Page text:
It’s kind of a funny story. Prior to Tera Melos, I was in Fishboy for about three years. The label that Fishboy is on is based in Athens, Georgia. Back in ’06/’07, the guy that runs the label put on Athens Pop Fest. He’d get the bands on his roster to play, and that was a staple through those years. We’d go out to Athens in August, usually. We were out there in 2006 and they were having an unofficial “noise night.” Deerhoof was the headliner, so I had to catch that show. One of the opening bands called Bit Brigade who take an old NES game, like Mega Man or Castlevania, and they would have this guy play the game on the NES, it was projected onto a screen, and the band would play the soundtrack to it in real time. I saw that and was like, “Holy shit! So rad!” I talked with one of the guys in the band. It was about a year later, Fishboy was playing Athens again at a venue that Brian from Bit Brigade owns. He saw me play and he came up to me. We became buddies while we were in town. He mentioned he was really into this band. Tera Melos. My brother had seen them in Denton a few years ago, but I hadn’t listened to them. Fast forward to summer of 2008, I was on tour with another band and we were playing Athens. I called Brian to invite to the show. He couldn’t come, but he told me Tera Melos was looking for a new drummer and I should try out. I looked at their MySpace page and I read what they were looking for in a drummer. I basically fit everything except for living on the West Coast part. I sent them an e-mail that I was interested. They called me two days later. They came to meet me at the San Francisco show on the tour I was on. When that was over, I flew up to Sacramento about two weeks after that. Tried out and got it, and here we are today.

Do you hope to stay in the area or relocate to Sacramento?
It’s a tricky thing. I think me relocating makes sense as far as the band. We’ve been able to make things work for the past few years. Whenever it’s time to record, tour, or write, I’ll fly out to Sacramento and stay on friends’ couches. Up ’til now, it’s not been that big of a deal. At some point I think I do need to get out there. I really enjoy the Dallas/Fort Worth area. I have a lot of close friends. A lot of great bands come through. I’m a big ice hockey fan, so I like going to Stars games every now and then.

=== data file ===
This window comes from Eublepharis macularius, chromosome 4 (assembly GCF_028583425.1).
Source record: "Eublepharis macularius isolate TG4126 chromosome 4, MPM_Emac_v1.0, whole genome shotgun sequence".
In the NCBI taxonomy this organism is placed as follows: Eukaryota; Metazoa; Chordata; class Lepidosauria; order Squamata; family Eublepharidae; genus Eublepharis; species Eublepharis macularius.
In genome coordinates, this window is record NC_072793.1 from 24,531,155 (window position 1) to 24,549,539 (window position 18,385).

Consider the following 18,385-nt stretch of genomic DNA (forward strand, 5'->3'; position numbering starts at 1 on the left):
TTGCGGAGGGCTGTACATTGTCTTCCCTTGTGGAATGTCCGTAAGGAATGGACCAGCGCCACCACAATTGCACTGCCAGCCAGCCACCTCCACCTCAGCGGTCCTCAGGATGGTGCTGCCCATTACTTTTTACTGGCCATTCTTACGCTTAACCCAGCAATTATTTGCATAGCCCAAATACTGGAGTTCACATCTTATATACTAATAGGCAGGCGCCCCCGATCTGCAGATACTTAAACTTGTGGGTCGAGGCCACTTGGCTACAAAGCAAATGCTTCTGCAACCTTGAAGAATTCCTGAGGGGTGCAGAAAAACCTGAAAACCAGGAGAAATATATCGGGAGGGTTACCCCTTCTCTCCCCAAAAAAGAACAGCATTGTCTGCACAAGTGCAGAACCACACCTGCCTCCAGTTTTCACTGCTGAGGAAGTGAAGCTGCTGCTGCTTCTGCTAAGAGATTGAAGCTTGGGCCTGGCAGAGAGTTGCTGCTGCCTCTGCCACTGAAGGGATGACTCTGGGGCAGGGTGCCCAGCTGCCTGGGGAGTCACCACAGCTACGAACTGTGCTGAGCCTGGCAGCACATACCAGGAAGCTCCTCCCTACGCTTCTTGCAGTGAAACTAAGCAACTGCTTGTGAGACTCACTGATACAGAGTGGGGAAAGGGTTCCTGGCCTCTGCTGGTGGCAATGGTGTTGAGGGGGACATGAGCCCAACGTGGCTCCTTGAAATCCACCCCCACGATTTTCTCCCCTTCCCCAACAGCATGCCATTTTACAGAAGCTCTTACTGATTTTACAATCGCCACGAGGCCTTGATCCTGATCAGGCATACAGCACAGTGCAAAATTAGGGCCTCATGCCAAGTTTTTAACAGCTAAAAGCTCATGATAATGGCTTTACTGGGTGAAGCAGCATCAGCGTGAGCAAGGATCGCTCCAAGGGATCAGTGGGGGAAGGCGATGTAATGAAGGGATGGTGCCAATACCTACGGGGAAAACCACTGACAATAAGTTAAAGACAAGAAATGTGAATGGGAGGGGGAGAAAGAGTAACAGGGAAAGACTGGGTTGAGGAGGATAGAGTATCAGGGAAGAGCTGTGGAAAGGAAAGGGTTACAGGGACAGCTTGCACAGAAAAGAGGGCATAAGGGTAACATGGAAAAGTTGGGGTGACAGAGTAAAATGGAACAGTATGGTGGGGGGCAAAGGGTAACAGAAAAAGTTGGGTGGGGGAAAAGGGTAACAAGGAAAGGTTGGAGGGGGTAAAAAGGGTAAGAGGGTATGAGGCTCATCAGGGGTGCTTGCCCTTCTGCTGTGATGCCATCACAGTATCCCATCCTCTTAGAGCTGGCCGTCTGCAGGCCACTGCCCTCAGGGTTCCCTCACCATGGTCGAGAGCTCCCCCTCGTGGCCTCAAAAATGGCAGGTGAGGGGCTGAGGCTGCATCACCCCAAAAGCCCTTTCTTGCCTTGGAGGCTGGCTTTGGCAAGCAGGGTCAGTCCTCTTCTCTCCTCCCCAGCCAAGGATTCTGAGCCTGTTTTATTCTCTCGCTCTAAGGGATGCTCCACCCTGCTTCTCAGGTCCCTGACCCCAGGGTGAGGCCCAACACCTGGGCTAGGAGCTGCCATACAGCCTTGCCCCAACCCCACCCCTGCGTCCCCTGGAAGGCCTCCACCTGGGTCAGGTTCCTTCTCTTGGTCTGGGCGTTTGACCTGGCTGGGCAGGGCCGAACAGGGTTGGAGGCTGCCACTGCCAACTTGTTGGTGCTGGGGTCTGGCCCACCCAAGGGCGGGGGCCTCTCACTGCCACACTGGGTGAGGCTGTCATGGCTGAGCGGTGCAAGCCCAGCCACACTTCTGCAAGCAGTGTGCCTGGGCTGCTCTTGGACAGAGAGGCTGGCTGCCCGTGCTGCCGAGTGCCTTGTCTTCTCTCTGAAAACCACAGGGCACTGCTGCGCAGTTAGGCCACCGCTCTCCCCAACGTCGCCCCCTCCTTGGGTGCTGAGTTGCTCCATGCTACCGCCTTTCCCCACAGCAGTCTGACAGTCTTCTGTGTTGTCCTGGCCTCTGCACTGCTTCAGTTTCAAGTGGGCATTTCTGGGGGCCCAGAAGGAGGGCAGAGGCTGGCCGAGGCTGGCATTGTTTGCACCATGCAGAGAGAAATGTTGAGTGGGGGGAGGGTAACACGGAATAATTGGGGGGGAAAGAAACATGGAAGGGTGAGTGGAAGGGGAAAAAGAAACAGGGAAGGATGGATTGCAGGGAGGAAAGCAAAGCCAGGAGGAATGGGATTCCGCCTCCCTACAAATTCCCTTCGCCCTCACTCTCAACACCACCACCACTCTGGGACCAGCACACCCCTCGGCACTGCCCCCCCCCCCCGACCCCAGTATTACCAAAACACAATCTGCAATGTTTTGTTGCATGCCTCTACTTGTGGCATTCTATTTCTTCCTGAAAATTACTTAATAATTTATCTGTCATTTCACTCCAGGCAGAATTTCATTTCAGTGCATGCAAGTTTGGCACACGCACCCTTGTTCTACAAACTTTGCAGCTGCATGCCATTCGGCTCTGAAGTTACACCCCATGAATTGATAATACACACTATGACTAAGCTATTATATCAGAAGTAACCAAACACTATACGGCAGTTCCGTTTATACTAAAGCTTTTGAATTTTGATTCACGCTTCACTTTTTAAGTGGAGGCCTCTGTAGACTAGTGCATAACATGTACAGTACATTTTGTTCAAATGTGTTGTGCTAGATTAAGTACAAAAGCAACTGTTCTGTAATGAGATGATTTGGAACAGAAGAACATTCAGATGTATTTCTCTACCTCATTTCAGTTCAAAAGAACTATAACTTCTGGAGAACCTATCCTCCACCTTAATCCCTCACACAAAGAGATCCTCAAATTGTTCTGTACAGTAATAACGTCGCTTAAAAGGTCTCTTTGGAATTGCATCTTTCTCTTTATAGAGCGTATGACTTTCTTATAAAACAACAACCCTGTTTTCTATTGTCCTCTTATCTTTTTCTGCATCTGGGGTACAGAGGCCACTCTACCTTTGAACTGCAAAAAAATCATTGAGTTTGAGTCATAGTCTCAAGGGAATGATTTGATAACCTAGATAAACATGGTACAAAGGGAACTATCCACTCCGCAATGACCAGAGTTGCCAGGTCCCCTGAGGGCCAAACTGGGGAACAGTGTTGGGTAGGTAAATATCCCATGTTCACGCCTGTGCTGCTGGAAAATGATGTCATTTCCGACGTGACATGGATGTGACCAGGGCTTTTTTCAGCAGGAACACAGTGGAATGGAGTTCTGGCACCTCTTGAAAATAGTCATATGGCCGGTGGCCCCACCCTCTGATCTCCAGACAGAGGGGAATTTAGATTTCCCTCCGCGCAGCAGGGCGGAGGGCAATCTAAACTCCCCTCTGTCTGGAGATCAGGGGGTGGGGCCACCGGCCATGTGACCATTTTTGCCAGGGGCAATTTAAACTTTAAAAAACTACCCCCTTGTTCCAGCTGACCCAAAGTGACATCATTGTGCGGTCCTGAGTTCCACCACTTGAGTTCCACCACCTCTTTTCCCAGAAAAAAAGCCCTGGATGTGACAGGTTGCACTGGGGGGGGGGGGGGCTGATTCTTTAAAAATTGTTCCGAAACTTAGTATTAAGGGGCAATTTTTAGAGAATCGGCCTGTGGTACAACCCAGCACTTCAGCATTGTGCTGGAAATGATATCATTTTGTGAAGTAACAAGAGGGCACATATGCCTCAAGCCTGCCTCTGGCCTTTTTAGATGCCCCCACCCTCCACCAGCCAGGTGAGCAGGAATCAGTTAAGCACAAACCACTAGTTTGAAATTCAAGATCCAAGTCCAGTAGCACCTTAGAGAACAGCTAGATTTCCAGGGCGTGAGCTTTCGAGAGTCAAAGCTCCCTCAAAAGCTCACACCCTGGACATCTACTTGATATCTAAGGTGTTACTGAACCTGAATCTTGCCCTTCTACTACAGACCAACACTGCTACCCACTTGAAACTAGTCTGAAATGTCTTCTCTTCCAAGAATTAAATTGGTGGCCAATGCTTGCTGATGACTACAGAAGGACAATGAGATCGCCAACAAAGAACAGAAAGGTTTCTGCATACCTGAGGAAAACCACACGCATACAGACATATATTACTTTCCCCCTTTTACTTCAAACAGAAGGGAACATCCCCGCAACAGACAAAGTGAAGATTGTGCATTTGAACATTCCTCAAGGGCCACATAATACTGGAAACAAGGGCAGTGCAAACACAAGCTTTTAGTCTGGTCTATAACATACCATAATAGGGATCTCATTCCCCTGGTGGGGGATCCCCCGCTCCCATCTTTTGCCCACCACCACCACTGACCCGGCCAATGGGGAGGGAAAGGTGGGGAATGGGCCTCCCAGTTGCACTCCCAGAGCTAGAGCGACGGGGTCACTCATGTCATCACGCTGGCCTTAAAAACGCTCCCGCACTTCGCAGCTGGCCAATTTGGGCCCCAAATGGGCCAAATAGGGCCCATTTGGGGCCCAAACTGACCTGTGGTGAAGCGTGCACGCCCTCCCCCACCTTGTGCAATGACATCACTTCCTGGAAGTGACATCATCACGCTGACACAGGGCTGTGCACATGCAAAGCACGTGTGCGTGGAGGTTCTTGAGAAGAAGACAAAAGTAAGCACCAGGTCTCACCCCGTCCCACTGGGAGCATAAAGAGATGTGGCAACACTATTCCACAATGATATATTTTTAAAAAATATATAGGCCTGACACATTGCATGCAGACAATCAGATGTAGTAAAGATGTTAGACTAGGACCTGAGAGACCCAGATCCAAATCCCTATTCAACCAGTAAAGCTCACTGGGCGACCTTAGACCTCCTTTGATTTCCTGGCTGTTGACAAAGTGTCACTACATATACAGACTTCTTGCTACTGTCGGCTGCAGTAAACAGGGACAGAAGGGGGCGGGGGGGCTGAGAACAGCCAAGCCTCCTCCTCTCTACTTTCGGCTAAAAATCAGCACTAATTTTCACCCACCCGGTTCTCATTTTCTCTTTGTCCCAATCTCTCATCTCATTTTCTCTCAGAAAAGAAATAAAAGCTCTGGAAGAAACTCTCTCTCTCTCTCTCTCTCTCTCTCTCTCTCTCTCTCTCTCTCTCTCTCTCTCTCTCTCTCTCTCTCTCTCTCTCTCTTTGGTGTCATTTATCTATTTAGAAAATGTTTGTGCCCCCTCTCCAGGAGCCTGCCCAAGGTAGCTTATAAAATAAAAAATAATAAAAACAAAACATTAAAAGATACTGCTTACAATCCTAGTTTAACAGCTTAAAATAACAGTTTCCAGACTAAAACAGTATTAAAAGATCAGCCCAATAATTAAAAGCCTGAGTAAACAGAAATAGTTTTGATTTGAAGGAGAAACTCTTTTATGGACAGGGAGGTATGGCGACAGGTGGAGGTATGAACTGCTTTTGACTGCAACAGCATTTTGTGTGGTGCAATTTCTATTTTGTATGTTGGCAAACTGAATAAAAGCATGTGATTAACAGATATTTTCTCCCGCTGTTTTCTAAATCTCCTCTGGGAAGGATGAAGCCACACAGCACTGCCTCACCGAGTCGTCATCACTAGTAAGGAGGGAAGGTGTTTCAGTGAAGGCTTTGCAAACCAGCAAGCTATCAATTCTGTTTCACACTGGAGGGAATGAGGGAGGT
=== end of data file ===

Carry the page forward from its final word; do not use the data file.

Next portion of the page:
Tuesday, May 07, 2013

Naming names

While it's been pretty easy to come up with new songs, one thing that's been very difficult: coming up with a name for this one-man band that I have. Theme Park Experience was a name I suggested to one of the bands I played with in college, but when that was shot down, I kept it for later. When the time came to name this blog, I found the name to be fitting.

Now I'm faced with the dreaded "untitled Eric Grubbs solo project" title. That name is not gonna cut it.

I like it when an answer comes to me. Coming up with the titles for all three of my books came naturally. I didn't force it or stress about it. I simply thought about a few names over a short amount of time and bam, there was the answer. Post came to me when I was in the bathroom of my old apartment in north Dallas, the same apartment complex where a pile of shingles fell onto my head and I got the idea to write the book. When We Were the Kids was a no-brainer, but I can't seem to remember exactly when or where I chose the title. And Forever Got Shorter came while I drove to Jenny's place one night.

Answers come to me when something is on my mind, but I have other things on my mind. The cliche of coming up with the best ideas while on the toilet is absolutely true. When you're on the can, your priority is not music, lyrics, or character motivations. The focus is getting your bathroom business done. The same is true with walking a dog after writing and editing and slaving away at something for hours.

I've tried to come up with creative names for my new "band," like looking at a list of Robert Pollard releases and mixing names up. When I thought I had a good name, turns out, there was already a band with that name.

With almost all of the bands I've been in, the naming process was a non-event. My favorite band name was the 11:30s. One of the guitarists wrote out a long list of names on a yellow legal pad. "Eleven Thirties" stuck out to me. He came up with the name due to the time of night he wrote this list. I thought it was a great name, as did the other band members.

Keeping in this tradition, I'm not going to force things out. I've been down that road before, and the results are seldom satisfactory in the long run. Since I want to keep doing this for a long time, I best let the answer flow out of me naturally.

Monday, April 29, 2013

Nothin' But a Good Time

When Rock of Ages was a Broadway hit, I rolled my eyes. Hair metal turned into a Broadway smash? Kill me, said my punk rock purist attitude.

When Rock of Ages was made into a movie, I anticipated Razzie nominations and mocking upon its release. This isn't a movie I should ever consider seeing, said my far-flung movie tastes. And this was coming from somebody who loves the movie version of Mamma Mia!

I don't necessarily know what compelled me to rent Rock of Ages from Netflix, other than the fact that I tend to have dry spells. As in, I want to watch something I've never seen before, and I'm usually up for something different . . . even if it's something I initially found forgettable. No matter how many hair metal songs were in it.